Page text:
Out: 129 + 63 + 42 + 75 = £309

 

x 4 properties:
In: 2100
Out: 1236

 

I - O: 864/m > £10,368/Yr

 

There's also room for increase / decrease on the rent and service charges, I've used £525/m for rent and £500 per year for S.charges as my current BTL flat gets £525 for rent and service charge of about £275/y and the new BTL flat I'm buying has tenants currently paying £540/m but it has S.charge of £750/y so have gone in the middle for these.  Also, depending on agents and property being purchased you may be able to get less than £70k purchase price if buying multiple through the same agents or alternatively, you could get a decent property for £67.5 and use the extra towards another for £72.5, etc.

 

Worth noting that the solicitor and mortgage costs are OVER estimates, I used the 2.94% as an example as I was recently offered that mortgage which had fee's of £495 and that inc. the survey, so if you were to get that, the £4k quoted would actually be £2k for the 4. In addition, I recently used the same solicitor for a residential re-mortgage and a new BTL purchase with mortgage and they gave me 20% discount so the BTL mortgage was actually £1050 and even pre-discount lower than the £1,500 I've quoted above so if you were able to use the same solicitors for 4 purchases, I would expect you could achieve atleast a 25% discount (£1.5k overall) making that £4.5k instead of the £6k quoted.  That would add £3.5k to the £11.6 making £15.1k.

 

Also, I've added £75 a month per property basically because I like to always have between 1-1.5k per property 'in the pot' in the event of something bad happening but if you were to keep some of the £11.6 purely for that reason, you wouldn't have the need to save the mentioned £75/m so your profit would be £900 more per property (£3.6k) so your actual profit (before tax) would be nearly £14k at the end of year 1.

 

Depending on what of your original £100k leftovers you use, whether it be £11.6k or £15k available, added to your potential profit of £10.3k or £14k as detailed above, you could have anything between £21k (£10k profit plus £11k contingency) and £29k (£14k profit plus £15k contingency).  This obviously doesn't cater for any tax being paid but hopefully you'll get an idea of the estimates I'm trying to supply.

 

Anyway, as stated in my first sentence, the above are reasonably accurate estimates but even if you were to have £20k in your pot at the end of year 1, that would give you enough for a 5th property in the same kind of area as those above probably pushing yearly income to around £15k (remember tax!).

 

As a final thought, with all of the above, you could potentially make overpayments on say 2 of the 4 in order to get down to a 70% or 65% LTV as come the end of the 2 year fixed, you will be able to remortgage all 4 and the 2 overpaid mortgage would drop to a much better rate and then re-mortgage all again on a mortgage at their respective rates, again making overpayments on the 2 and then at the next point of re-mortgaging, you may be able to release some equity back to the 75% LTV value giving you an extra £10k-£15k per property so £20k-30k but along with the extra 2 years worth of profits you could be back to having £40k - £50k available.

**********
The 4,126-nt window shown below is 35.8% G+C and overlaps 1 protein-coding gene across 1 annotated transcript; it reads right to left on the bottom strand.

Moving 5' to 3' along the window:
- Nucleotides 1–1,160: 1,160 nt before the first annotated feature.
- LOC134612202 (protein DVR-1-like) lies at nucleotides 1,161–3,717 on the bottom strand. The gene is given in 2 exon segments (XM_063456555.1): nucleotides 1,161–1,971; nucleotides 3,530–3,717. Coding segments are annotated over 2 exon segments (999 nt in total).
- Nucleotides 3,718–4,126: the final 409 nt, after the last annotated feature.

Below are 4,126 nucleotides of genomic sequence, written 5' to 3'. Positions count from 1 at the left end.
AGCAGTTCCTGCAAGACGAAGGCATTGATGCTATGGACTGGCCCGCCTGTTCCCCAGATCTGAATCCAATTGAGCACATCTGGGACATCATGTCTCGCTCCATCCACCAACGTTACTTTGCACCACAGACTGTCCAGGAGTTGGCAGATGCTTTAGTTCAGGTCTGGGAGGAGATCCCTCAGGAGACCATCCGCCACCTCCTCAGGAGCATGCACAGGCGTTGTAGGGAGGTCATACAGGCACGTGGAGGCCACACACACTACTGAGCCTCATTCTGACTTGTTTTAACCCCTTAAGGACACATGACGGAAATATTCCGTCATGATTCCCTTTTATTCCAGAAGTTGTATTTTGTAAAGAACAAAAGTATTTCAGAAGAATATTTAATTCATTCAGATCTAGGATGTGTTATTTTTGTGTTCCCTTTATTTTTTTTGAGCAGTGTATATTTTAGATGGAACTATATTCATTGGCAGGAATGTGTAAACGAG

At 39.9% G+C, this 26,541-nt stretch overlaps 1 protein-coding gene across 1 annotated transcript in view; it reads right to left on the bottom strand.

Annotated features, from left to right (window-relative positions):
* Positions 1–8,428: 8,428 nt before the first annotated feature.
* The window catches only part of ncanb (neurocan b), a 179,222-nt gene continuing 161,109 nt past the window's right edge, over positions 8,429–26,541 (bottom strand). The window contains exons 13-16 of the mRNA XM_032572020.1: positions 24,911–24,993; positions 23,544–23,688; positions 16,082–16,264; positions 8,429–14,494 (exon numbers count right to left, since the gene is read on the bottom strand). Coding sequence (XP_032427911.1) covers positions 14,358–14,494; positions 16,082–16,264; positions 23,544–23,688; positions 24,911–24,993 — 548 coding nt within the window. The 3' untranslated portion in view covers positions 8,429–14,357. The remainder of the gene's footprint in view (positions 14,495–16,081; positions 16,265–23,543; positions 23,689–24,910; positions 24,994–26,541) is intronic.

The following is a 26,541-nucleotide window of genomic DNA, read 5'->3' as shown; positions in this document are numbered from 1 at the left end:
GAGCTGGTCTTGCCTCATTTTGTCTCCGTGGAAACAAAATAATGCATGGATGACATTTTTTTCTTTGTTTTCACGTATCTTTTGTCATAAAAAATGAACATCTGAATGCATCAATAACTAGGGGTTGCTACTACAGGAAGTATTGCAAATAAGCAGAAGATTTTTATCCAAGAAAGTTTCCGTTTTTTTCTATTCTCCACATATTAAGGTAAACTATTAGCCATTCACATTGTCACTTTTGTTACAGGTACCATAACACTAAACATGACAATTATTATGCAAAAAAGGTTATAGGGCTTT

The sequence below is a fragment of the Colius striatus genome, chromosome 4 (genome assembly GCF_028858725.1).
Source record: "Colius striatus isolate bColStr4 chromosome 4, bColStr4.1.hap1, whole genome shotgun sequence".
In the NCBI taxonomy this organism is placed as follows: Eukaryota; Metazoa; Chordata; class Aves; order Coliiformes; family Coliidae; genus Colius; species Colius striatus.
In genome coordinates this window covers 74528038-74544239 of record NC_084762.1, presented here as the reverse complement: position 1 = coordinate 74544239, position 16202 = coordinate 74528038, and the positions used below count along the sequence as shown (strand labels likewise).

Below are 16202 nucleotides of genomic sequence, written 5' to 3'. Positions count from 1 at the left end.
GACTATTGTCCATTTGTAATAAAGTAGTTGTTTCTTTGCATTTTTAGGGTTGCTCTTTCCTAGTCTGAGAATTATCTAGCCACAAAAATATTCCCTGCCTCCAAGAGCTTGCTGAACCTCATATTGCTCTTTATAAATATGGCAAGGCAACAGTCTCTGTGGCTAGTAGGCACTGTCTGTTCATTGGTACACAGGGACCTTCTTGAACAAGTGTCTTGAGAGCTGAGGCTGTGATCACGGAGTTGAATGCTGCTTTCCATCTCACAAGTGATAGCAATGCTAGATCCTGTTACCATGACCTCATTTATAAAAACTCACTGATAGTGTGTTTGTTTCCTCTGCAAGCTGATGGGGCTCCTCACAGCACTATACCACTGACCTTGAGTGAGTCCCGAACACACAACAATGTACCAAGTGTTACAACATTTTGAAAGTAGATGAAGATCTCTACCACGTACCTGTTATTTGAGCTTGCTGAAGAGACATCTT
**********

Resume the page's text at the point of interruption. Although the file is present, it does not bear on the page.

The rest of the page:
Having read it all back, I now wish you good luck! (And that's mainly based on understanding the above!!) :D

TPH-Chris-Barnard.jpg

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  • 2 months later...
  • 6 months later...

Hello Toby,

 

I am actually in a very similar position to yourself. I currently live in the South and I am also looking to invest in a couple of B2L up north, i am also looking into "best" locations.

 

I have been basing my searches around the proposed HS2 line because i am looking for long term growth as well as decent yield in the short term. Hoping to see the "ripple effect" happen to areas that are cheaper to buy in, outside of city centres like; Manchester, Leeds, Sheffield and Liverpool.

 

I notice your last post in here was on 29th Jan, so do let me know how your search has gone or is still going!

 

Kindest,


Elliott

 

 

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On 31 January, 2017 at 1:20 AM, barny2015 said:

 

As a final thought, with all of the above, you could potentially make overpayments on say 2 of the 4 in order to get down to a 70% or 65% LTV as come the end of the 2 year fixed, you will be able to remortgage all 4 and the 2 overpaid mortgage would drop to a much better rate and then re-mortgage all again on a mortgage at their respective rates, again making overpayments on the 2 and then at the next point of re-mortgaging, you may be able to release some equity back to the 75% LTV value giving you an extra £10k-£15k per property so £20k-30k but along with the extra 2 years worth of profits you could be back to having £40k - £50k available.

 

 

Hi Barney,

 

Don't know if you're active on here, but I read your post with interest! Was wondering if you or someone else could explain the rationale behind overpaying on your mortgage rather than just using your excess cash to go towards your pot?

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  • 4 weeks later...

I think this point was covered in a recent Ask R&R and it was all about cashflow and the eventual owenership of the property.  All depends on what you are planning to do with the incoming rent I guess. Just beware of making sure you have enough to pay any tax bills!